Saturday, June 30, 2007

ALA Poetry Jam and Blast

Sorry to be AWOL so long, but I’ve been traveling as well as finishing a big book project. Let me fill you in on my travels, first! Like many in the children’s literature biz, I was lucky enough to attend the annual conference of the American Library Association in Washington DC. One of my favorite things was the poetry jam I hosted on Saturday, Spreading the Word with a Children’s Poetry Jam. The session was sponsored by the ALSC Education Committee, and was designed to celebrate the oral quality of poetry for children with a poetry jam led by five major poets in the field: Betsy Franco, David Harrison, Jack Prelutsky, Joyce Sidman and Marilyn Singer. The poets were delightful, reading from their own works in a back-and-forth jam of poems, connecting poems spontaneously from poet to poet and back again. From topics such as dogs to insects to the grotesque to the humorous to poems for two readers, these varied voices were a lively mix of styles and poems.

Then the audience was invited to "jam" along with their favorite poems from a selection provided. (I had tiny “poetry jam jars” as “handouts” with a poem inside each jar—ready to be read aloud.) Finally, the featured poets also spoke briefly sharing advice about promoting reading and writing poetry with children. The room was full, the energy was high, and the poetry was fun. We provided an opportunity to hear poets read their own work (always a treat!) and a model for jamming that children of all ages could try. Special thanks to my five fabulous poets and to these publishing representatives: Tracy Bloom, Random House; Lisa DiSarro, Houghton Mifflin; Michelle Fadlalla, Simon & Schuster; Nancy Hogan, Boyds Mills Press for bringing the poets to DC.

Then on Monday night, I attended the fourth annual ALSC Poetry Blast, a concert of poets reading their own work. What an amazing evening listening to Andrew Clements, Betsy Franco, John Grandits, Eloise Greenfield, Lee Bennett Hopkins, Alan Katz, Walter Dean Myers, Alice Schertle, Marilyn Singer, Carole Boston Weatherford, and Tracie Vaughn Zimmer (who shared a new poem about a very hip librarian). Congratulations to uber-librarian Barbara Genco and super-poet Marilyn Singer for putting this together once again. Be sure to look for the Blast again next year or come to the Texas Library Association conference next April 17, 2008 in Dallas where I’ll be hosting the fourth annual Poetry Round Up, inspired by the very first ALSC blast. Or take this idea and plan your own poetry reading event!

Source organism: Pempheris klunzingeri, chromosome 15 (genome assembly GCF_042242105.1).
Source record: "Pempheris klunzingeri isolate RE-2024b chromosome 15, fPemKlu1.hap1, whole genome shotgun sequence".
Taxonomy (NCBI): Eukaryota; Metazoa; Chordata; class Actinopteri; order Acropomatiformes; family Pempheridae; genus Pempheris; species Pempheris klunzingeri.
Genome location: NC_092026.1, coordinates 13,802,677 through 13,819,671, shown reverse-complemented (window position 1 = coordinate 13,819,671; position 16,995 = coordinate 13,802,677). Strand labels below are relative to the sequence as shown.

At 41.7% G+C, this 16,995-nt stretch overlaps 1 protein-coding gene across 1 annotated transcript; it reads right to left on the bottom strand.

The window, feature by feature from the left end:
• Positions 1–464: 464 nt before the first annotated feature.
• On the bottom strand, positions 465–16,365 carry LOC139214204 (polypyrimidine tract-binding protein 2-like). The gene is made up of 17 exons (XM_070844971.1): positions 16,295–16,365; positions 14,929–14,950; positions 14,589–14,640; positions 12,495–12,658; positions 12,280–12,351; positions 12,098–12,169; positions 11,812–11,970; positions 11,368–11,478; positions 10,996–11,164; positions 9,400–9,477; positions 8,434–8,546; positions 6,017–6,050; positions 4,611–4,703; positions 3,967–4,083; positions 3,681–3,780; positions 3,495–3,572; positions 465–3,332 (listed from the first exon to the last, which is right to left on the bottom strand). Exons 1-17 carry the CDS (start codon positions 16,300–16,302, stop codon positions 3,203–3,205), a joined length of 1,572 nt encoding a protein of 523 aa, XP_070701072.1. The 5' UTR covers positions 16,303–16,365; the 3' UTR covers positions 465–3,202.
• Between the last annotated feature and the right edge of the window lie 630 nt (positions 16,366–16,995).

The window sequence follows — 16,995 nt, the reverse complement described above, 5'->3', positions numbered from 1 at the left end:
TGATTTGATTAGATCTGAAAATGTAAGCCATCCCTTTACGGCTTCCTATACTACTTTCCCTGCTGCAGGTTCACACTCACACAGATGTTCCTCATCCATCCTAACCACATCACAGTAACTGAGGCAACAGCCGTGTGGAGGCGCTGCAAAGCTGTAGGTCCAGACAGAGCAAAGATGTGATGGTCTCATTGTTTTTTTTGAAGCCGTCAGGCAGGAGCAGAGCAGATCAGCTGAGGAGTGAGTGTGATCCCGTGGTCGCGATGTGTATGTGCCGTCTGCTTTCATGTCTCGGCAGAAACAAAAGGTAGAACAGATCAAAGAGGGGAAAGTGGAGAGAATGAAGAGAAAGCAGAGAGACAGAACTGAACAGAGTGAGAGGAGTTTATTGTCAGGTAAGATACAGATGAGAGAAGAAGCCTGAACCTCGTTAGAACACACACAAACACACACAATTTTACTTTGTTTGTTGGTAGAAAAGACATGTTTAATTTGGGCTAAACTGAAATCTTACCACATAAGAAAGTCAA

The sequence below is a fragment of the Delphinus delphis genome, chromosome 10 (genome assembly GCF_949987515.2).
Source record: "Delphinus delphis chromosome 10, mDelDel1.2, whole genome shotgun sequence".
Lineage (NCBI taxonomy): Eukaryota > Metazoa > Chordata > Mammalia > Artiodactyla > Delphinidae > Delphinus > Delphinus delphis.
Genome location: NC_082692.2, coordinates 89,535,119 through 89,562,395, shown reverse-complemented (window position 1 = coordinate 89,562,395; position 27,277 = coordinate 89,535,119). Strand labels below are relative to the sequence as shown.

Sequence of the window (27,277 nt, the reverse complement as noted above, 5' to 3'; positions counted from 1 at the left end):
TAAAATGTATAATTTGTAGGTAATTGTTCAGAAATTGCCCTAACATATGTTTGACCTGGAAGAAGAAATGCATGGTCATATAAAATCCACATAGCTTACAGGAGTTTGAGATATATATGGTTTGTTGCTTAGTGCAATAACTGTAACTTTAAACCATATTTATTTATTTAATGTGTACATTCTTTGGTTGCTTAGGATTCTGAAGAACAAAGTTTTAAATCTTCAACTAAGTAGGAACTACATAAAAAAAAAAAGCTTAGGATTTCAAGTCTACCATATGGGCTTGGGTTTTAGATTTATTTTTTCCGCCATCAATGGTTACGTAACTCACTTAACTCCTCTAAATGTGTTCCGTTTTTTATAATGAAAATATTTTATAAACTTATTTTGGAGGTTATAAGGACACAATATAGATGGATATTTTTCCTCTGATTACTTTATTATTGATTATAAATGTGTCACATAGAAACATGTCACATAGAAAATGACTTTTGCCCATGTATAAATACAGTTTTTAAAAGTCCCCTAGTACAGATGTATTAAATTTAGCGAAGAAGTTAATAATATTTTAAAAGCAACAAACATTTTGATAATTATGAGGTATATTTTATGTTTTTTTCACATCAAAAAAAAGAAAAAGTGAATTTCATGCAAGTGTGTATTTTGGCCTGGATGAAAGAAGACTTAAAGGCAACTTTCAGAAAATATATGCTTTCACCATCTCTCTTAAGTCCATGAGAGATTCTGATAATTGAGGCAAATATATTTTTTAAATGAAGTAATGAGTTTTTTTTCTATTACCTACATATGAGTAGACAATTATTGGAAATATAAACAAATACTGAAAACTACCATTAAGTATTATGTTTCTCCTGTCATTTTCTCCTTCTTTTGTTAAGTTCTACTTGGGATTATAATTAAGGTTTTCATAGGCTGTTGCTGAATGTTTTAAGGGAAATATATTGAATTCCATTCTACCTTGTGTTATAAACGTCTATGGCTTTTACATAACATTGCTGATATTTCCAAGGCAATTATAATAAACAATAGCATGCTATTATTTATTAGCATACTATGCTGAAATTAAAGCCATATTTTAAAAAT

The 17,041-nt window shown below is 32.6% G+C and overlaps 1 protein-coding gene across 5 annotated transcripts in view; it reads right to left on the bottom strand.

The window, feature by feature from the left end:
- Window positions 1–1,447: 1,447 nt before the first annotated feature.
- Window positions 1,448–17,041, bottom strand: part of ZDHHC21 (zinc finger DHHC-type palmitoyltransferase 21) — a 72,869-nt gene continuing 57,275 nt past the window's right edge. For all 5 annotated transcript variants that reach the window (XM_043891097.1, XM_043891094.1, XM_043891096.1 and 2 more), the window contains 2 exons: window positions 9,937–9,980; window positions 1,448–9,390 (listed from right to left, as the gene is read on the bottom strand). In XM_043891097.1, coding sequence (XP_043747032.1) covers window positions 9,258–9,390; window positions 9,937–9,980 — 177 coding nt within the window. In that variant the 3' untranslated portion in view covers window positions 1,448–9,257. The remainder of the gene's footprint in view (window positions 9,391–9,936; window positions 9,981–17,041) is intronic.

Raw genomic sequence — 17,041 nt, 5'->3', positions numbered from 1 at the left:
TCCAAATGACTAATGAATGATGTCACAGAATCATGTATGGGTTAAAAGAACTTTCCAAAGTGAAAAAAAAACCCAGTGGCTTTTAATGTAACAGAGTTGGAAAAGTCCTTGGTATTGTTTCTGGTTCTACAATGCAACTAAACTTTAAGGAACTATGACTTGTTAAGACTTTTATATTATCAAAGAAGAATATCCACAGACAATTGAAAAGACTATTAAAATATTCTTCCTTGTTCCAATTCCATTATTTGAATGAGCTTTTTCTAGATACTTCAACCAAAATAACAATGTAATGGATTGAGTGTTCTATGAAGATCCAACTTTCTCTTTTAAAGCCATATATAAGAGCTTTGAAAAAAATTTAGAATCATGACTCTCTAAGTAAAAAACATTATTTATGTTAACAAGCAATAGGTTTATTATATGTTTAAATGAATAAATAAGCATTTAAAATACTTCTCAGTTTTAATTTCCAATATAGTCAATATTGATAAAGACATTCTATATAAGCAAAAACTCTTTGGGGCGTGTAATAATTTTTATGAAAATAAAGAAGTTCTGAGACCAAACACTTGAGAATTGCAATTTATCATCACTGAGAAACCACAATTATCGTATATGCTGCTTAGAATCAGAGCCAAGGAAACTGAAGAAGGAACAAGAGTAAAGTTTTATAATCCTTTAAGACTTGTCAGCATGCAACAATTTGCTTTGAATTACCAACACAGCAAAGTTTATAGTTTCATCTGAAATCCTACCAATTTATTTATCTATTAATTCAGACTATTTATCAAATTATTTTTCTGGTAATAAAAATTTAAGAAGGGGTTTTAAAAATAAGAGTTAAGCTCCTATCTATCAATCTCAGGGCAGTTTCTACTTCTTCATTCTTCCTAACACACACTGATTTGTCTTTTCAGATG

Picture credit: This is where I bought the (clean) tiny jam jars for the poems and the poetry jam.

Friday, June 15, 2007

A Poem for Father’s Day

Father’s Day is coming up, so I dug around for a favorite poem about dads. Right away I thought of my favorite collection of dadly poems for kids, In Daddy's Arms I Am Tall: African Americans Celebrating Fathers (New York: Lee & Low, 1997). I can’t believe it has been a decade since that book was published! The beautiful, textured collages of Javaka Steptoe (son of author/illustrator, John Steptoe, Mufaro’s Beautiful Daughters, another favorite of mine) won him a Coretta Scott King Illustrator award for his very first picture book. And the compilation of poems by a variety of African American poets is fresh and appealing—across cultures, across ages, across generations. Here’s one of my personal favorites.